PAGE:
Physicians may find that they need extra backup for successfully starting both sacubitril plus valsartan and an SGLT2 inhibitor in patients with HFrEF because recent history has shown substantial pushback from third-party payers in reimbursing for these drugs, Dr. Poppas noted. She added that this problem may be compounded when patients should ideally get both drug classes.
Physicians who care for patients with heart failure have their own history of dragging their feet when adding new drugs to the regimens patients with HFrEF receive. The angiotensin-converting enzyme inhibitors and β-blockers took about 17 years each to start reaching a majority of U.S. patients with HFrEF, and sacubitril plus valsartan is now used on perhaps a quarter to a third of these patients despite receiving U.S. Food and Drug Administration (FDA) approval for them in mid-2015, noted Christopher M. O’Connor, MD, a heart failure specialist and president of the Inova Heart and Vascular Institute in Fairfax, Virginia.
Despite dapagliflozin receiving FDA approval in May 2020 for treating HFrEF in patients without diabetes, early uptake in U.S. practice has been very slow, with findings from large U.S. patient registries suggesting that perhaps 1% of suitable patients with HFrEF get the drug, estimated Dr. O’Connor in an interview.
Given how strong the evidence now is for benefit and safety from dapagliflozin and empagliflozin, it may take as little as 5 years to reach greater than 50% penetration of one of these drugs into U.S. patients with HFrEF, suggested Dr. Packer, a distinguished scholar in cardiovascular science at Baylor University Medical Center in Dallas, Texas.
The road to routine use of these SGLT2 inhibitor drugs should be hastened by empagliflozin’s impressive performance in EMPEROR-Reduced, in which the drug scored highly significant benefits over placebo for the prespecified primary and two major secondary endpoints, one of which was a measure of preserved renal function.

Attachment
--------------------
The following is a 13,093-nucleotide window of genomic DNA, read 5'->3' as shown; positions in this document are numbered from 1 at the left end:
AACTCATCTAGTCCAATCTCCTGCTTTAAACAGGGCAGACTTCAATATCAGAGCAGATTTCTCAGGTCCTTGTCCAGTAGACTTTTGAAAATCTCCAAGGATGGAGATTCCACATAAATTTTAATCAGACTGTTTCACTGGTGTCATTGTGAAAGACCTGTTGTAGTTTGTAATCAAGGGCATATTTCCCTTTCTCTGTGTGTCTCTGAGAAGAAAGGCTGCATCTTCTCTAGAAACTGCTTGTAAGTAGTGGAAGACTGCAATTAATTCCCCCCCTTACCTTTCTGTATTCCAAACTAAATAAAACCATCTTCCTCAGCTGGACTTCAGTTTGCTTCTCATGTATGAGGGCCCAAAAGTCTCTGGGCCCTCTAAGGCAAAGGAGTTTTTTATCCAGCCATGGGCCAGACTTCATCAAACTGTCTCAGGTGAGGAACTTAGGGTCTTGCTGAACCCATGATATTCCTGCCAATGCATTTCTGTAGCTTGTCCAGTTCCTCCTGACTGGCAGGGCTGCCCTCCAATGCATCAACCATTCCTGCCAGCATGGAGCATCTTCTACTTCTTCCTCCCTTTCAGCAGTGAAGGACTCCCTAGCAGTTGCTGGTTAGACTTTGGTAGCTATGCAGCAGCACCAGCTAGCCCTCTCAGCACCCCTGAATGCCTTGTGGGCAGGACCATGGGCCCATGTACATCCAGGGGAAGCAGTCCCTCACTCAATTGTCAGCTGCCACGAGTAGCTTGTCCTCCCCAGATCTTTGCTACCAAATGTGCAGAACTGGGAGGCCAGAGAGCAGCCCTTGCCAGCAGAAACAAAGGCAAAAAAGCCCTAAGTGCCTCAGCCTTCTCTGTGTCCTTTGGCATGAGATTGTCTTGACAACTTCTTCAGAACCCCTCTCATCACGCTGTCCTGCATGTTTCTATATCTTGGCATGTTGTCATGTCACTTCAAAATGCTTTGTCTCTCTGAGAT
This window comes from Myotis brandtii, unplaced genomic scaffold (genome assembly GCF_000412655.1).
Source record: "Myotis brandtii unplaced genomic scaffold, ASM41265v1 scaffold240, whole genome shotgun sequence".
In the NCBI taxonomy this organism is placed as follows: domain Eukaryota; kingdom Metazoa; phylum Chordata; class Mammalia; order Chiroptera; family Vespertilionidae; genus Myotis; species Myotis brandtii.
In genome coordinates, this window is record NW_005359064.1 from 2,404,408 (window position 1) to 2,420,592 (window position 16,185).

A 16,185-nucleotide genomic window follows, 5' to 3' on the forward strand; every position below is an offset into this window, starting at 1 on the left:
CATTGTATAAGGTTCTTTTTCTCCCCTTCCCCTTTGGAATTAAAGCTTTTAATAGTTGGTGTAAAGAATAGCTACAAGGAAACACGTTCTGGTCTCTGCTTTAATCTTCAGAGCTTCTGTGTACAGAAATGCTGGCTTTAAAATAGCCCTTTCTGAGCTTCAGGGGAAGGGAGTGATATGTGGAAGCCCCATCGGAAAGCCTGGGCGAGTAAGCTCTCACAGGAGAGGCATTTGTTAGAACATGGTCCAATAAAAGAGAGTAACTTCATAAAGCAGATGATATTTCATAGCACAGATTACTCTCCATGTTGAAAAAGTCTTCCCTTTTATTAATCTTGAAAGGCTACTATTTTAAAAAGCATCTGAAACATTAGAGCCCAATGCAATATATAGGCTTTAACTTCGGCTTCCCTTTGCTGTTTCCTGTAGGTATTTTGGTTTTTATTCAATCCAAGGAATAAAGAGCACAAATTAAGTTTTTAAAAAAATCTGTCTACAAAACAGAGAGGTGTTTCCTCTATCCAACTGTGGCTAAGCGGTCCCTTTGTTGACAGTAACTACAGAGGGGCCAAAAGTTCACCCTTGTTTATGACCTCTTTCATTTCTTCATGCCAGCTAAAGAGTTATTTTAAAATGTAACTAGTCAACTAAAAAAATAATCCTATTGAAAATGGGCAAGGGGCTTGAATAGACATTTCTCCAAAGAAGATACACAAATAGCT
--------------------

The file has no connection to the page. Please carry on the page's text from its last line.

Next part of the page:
Treatment with empagliflozin also achieved a notable, statistically significant 50% drop in major adverse renal events, consistent with the performance of other drugs in the class.
“Renal protection is a big plus” of empagliflozin in this trial as well as from the other SGLT2 inhibitors in prior studies, noted Dr. O’Connor.
The EMPEROR-Reduced results also showed a benefit from empagliflozin in patients with HFrEF not previously seen as quickly with any other drug class. The SGLT2 inhibitor led to statistically significant slowing in the progression of patients from New York Heart Association class 2 to class 3 function, and it also hastened the recovery of patients from class 3 to class 2, an effect that became apparent within the first month of treatment, and a benefit that is a “big deal” for patients, Dr. Packer said.
EMPEROR-Reduced was funded by Boehringer Ingelheim and Eli Lilly, the companies that market empagliflozin. Dr. Packer has received personal fees from Boehringer Ingelheim and Eli Lilly and from several other companies. Dr. Poppas and Dr. O’Connor had no relevant disclosures.
European Society of Cardiology (ESC) Congress 2020. Presented August 29, 2020.
This article will also appear on MDedge.com, part of the Medscape Professional Network.